so i've implemented an experimental cache for my memory-hungry app, and thrown a heap into the mix so i can easily get the least accessed objects once the cache outgrows a certain limit—the idea is to purge the cache from objects that are likely not re-used any time soon and if so, retrieve them from the database.
so far, so fine, except there may be objects that have not yet been written to the database and should not be purged. i can handle that by setting a 'dirty' bit, no problem. but there is another source of problems: what if there are still valid references to a given, cached object lurking around somewhere? this may lead to a situation where function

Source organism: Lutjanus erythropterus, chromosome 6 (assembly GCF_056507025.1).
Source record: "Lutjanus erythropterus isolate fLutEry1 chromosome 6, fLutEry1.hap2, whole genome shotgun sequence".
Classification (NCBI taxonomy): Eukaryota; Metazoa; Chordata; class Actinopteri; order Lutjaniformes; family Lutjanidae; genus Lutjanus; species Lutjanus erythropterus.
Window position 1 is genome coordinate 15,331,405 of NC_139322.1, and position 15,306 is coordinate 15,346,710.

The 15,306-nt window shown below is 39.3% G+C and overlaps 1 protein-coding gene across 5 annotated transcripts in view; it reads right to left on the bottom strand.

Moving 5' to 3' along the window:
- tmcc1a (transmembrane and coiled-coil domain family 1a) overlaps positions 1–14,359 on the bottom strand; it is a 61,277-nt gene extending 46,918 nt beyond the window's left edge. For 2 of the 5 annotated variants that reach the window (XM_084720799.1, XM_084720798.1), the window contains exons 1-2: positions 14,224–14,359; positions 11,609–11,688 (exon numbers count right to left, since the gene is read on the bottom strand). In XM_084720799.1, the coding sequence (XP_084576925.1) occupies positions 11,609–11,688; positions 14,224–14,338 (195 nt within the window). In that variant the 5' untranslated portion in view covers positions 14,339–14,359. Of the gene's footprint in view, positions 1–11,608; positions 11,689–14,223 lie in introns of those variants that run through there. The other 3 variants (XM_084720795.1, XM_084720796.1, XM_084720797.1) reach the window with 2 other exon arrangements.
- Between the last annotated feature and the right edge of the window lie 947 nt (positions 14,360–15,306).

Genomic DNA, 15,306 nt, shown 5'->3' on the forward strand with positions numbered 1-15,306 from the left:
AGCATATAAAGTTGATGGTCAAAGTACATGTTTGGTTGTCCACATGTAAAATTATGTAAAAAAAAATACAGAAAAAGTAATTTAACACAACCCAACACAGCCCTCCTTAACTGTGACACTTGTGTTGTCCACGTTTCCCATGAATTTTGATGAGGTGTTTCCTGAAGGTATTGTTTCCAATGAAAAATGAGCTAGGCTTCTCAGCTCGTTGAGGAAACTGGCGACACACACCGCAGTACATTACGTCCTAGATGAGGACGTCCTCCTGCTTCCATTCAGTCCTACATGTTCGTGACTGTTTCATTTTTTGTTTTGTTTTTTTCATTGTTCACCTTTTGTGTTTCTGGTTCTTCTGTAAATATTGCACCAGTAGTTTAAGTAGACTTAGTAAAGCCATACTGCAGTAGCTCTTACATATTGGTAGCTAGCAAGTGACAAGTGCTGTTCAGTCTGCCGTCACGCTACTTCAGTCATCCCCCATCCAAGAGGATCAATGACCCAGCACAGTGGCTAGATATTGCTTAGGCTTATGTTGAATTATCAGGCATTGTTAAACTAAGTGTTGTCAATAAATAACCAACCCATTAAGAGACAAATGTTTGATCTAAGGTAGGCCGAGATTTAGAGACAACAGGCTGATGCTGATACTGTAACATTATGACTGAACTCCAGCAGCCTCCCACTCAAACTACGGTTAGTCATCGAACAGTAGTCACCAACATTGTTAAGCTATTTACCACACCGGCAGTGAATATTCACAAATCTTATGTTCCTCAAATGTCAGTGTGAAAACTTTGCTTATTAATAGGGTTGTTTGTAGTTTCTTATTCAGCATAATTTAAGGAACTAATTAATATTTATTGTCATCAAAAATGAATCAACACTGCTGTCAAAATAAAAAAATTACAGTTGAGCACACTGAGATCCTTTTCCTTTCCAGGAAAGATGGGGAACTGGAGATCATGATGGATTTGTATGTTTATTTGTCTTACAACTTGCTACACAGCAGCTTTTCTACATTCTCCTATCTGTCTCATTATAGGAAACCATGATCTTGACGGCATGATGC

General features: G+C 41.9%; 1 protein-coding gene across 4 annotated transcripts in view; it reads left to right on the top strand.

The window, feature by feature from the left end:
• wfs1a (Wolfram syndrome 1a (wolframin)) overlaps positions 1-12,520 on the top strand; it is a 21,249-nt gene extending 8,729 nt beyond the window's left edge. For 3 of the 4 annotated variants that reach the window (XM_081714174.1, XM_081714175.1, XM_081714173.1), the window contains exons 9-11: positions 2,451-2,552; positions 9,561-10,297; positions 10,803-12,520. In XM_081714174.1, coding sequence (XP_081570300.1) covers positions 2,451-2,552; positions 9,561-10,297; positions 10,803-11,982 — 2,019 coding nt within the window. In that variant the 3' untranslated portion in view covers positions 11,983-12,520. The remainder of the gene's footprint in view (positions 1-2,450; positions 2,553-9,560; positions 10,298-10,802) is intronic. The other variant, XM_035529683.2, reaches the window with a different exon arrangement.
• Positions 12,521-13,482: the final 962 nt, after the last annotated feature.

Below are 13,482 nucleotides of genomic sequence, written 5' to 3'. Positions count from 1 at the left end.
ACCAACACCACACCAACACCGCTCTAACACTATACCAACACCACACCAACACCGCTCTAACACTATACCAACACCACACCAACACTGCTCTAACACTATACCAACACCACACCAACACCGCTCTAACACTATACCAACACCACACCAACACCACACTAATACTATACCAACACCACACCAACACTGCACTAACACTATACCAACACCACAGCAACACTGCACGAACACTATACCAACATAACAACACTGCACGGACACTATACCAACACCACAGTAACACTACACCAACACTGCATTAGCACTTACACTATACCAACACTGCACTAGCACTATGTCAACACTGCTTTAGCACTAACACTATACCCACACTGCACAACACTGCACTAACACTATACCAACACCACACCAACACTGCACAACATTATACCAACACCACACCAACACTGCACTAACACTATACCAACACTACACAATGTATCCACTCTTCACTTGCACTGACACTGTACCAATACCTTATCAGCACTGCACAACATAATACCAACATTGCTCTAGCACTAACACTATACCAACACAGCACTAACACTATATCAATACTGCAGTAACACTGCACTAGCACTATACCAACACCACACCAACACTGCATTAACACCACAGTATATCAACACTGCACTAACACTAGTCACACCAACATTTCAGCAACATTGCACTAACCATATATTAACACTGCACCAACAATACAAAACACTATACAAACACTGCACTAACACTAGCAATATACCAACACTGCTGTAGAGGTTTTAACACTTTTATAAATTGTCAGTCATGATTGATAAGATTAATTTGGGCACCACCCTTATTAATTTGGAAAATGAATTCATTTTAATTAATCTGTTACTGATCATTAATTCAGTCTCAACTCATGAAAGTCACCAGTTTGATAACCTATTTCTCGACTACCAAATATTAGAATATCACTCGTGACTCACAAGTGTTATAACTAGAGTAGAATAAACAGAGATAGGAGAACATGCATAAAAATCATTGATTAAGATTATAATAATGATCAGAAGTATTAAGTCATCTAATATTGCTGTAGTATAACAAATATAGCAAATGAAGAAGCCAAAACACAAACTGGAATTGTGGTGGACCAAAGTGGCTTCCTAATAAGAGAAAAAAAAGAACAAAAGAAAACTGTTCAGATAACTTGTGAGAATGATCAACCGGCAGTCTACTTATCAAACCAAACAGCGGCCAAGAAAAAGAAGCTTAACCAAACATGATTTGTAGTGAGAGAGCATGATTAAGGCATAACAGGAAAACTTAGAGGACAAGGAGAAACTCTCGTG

f holds a reference A to an object with an ID of
xxx, which then gets purged from cache, and then another function
g requests an object with the same ID of
xxx, but gets another reference B, distinct from A. so far i'm building my software on the assumption that there should only ever be a single instance of any persisted object with a given ID (maybe that's stupid?).
my guess so far is that i could profit from a garbage-collection-related method like
gc.get_reference_count( value )—checking that and knowing any count above
value is in the cache) means some closure is still holding on to
value, so it should not be purged.
i haven't found anything useful in this direction. does the problem in general call for another solution?